World Asthma Day 2012

Source:  World Asthma Day 2012    Tag:  alpha 1 antitrypsin deficiency phenotype
World Asthma Day 2012, organized and sponsored by the Global Initiative for Asthma (GINA), will be held on May 1, 2012 as a partnership between health care groups and asthma educators to raise awareness about asthma and improve asthma care throughout the world.

The theme of World Asthma Day 2012 will be “You Can Control Your Asthma.” This year’s event continues the focus on this positive theme established over the past several years, and is consistent with the emphasis on asthma control set out in the latest versions of the GINA documents.

The event will also bring continued efforts around the Asthma Control Challenge, a global campaign GINA launched on World Asthma Day 2010 to encourage governments, health departments, and health care professionals to improve asthma control and reduce asthma hospitalization 50% in 5 years. Researchers and public health workers around the world are encouraged to enter their information in the online data collection system to help track their
progress towards this goal: http://www.core.ubc.ca/Asthma/GINA.


Asthma control is the goal of treatment and can be achieved in the vast majority of asthma patients with proper management. A person’s asthma is under control when he or she has:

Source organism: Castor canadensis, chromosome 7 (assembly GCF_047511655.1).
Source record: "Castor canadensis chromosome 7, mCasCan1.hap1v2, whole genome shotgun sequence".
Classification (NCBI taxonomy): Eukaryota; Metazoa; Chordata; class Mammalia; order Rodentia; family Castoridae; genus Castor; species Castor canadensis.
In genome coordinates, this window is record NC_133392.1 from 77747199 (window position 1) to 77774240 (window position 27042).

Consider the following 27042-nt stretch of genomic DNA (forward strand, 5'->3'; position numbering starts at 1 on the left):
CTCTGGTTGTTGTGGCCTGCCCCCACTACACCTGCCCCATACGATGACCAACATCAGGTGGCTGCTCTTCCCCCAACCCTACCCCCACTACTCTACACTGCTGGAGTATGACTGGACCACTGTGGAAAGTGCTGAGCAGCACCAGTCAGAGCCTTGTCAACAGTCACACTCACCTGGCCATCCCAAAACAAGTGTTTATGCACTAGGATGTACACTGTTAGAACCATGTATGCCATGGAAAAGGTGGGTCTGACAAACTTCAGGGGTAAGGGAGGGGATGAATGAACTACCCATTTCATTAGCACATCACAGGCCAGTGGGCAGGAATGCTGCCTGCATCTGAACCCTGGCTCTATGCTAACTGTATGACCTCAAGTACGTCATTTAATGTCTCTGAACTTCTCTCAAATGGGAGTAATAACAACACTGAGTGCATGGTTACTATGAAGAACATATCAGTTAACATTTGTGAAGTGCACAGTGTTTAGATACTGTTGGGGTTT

• No (or minimal) asthma symptoms.
• No waking at night due to asthma.
• No (or minimal) need to use “reliever” medication.
• The ability to do normal physical activity and exercise.
• Normal (or near-normal) lung function test results (PEF and FEV1).
• No (or very infrequent) asthma attacks.


A strategy for achieving and maintaining asthma control is set out in the GINA Global Strategy for Asthma Management and Prevention. The strategy requires four interrelated components of
therapy:

• Develop patient/doctor partnership.
• Identify and reduce exposure to risk factors.
• Assess, treat, and monitor asthma.
• Manage asthma exacerbations.


Under this strategy, asthma is treated in a stepwise manner to achieve and maintain control of the disease. Medication is increased—“stepped up”—when asthma is not controlled, and gradually stepped down once good control is achieved and maintained for a period of time.